It will also be appreciated that the lug sets 45 are on a similar pitch with respect to each other, but that the distances between the lug sets 44 and 45 respectively may vary, one to accommodate one particular width of a flat carton 18, for example, and the other to accommodate the particular leading to trailing edge width of a boutique carton 10, for example, as will be described in connection with FIG. 10.

Accordingly, it will be appreciated that the bucket conveyor 36 and the transfer bucket conveyor 41 are driven by drives which are controlled by independent servo drives with respect to the carton conveyor 40 so that the appropriate phase alignment can be made when the machine is selectively switched from handling flat clips, such as clips 20 for example, to boutique configured clips, such as clips 12.

Also, it will be appreciated that the loading of the clips 20 into the cartons 18 as shown in FIG. 9 is accomplished by a conventional barrel loader 32 (not shown in detail) having disposed on the ends of its pushers a U-shaped pusher 14. This pusher moves in a load direction 15 to push the clips 20 from the floors 52 of the channels 49 through the transfer guide buckets 75, across their floors 82 and into the cartons 18 as illustrated in FIG. 9.

Thereafter, the barrel loader 32 withdraws the pushers 14 and the filled cartons 18 are moved downstream for flap gluing, closing, and other finishing steps and discharge.

It will be appreciated that the clips 20 are preferably compressed as they enter the cartoner 38 and are prepped for transport into the cartons. Flat confiners or tampers 85 are shown in this regard. For example, in FIG. 9A, a confiner or tamp 85 which may be mounted on an overhead carousel 33, for example, descends via means of a cam driven track, for example, onto the clip 20, confining and compressing it in the channel 49.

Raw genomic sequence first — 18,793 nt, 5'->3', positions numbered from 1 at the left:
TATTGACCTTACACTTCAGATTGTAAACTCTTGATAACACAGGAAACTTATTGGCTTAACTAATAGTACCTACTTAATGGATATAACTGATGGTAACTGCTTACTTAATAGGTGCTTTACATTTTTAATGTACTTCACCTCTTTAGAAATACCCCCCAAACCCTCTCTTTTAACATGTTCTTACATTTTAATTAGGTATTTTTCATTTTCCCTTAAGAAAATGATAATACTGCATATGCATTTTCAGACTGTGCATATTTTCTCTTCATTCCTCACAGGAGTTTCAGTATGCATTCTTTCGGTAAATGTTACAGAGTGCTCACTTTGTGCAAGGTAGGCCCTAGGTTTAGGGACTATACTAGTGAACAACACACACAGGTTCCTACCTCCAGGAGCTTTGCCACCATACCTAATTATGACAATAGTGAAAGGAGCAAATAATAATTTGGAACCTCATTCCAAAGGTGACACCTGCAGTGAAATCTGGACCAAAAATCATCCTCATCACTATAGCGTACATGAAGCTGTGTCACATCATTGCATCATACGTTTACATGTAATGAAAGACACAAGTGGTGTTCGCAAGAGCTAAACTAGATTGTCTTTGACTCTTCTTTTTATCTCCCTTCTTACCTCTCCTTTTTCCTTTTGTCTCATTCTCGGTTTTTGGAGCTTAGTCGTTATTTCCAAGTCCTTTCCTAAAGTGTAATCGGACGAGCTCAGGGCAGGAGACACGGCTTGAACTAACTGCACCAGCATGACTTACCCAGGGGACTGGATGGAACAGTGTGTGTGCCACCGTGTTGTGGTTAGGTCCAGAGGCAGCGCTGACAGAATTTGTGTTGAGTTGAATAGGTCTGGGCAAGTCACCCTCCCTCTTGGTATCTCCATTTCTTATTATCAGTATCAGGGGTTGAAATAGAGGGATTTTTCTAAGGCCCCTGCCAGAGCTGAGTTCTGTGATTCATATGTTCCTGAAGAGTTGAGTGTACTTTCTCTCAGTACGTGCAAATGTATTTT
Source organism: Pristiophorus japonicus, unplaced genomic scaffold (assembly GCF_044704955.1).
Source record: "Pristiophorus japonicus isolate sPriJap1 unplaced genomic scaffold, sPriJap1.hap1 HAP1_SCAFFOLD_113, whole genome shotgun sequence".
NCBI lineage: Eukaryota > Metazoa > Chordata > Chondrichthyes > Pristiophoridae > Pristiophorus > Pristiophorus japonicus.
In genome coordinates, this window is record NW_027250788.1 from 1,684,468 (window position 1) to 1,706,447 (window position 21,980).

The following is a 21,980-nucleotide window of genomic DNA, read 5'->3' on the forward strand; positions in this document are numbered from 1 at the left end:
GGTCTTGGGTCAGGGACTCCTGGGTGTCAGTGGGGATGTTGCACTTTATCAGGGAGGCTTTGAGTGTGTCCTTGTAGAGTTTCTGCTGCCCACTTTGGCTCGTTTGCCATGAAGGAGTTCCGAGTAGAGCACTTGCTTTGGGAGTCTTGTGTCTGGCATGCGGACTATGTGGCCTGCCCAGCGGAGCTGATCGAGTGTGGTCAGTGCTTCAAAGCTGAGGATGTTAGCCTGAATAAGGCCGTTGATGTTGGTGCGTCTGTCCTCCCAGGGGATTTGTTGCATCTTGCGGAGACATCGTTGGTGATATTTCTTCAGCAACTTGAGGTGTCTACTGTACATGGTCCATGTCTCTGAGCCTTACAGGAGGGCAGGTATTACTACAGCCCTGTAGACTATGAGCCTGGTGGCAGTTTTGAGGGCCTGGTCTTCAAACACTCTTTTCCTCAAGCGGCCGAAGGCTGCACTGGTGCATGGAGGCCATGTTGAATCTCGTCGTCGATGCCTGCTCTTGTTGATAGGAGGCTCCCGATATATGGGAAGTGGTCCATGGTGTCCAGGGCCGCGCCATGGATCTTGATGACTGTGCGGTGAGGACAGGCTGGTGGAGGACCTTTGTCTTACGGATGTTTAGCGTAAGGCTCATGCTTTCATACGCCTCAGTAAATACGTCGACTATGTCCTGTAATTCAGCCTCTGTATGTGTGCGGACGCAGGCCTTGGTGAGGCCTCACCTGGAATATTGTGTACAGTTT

This confiner 85 may be elongated so that it extends along the full length of the clip tying transversely across the bucket 46. This confiner may also extend into or over the guide bucket 75 as illustrated in FIG. 9B, however, the confiner 85 stops short in a transverse direction from the cartons 18. Thereafter, the confiners 85 are lifted upwardly and away, where they are moved through a return run and back toward an entry end of the cartoner 38.

Accordingly, FIG. 9A illustrates a confiner which is moved downwardly and which also continues to move in machine direction MD to compress and confine the flat clip 20 before and while it is being pushed with the U-shaped pusher 14 which does not interfere with the confiner 85 transversely through the transfer bucket conveyor 75 and into the carton 18.

FIG. 9B illustrates the continuing influence of the confiner 85 on the clip 20 as it is pushed through the guide bucket 75 and into the carton 18.

Turning now to FIG. 10, it will be appreciated that this figure illustrates the packaging of a clip 10 in a boutique carton or container 10 by first configuring the clip into a boutique shaped clip 12. In FIG. 10 it will be appreciated that a boutique carton feeder (BCF) has fed cartons 10 onto the carton conveyor 40, the cartons 10 being driven by the sets of carton conveying lugs 45 at an appropriate pitch, and that the transfer guide bucket conveyor 41 and the bucket conveyor 36 has been phased by means of an appropriate servo drive into appropriate registry with the cartons 10, all of which move downstream and in a machine direction. Of course, it would be possible to provide a line drive machine, where the various phases are mechanically adjusted, however, the servo drive mechanisms for the various conveyors have been found to easily produce the phase registries that are required between the components.

As shown in FIG. 10, the clip 12 lies or spans across and over the channel 49 and is supported by the surfaces 47. 48 of the buckets 46. An elongated confiner or tamp 86, which has been substituted for tamp 85, is utilized to initiate and hold the clip 12 in a U-shaped configuration partially at least down into channel 49. Confiner 86 is not as wide in the machine direction as confiner 85 and, when moved downwardly as illustrated in FIG. 10A, pushes the clip downwardly into the channel 49 of the bucket 46, so that the clip takes on a U-shaped configuration. This shape may be more steeply inclined than as shown in FIG. 10A when tamp 86 compresses the bight of the clip 12.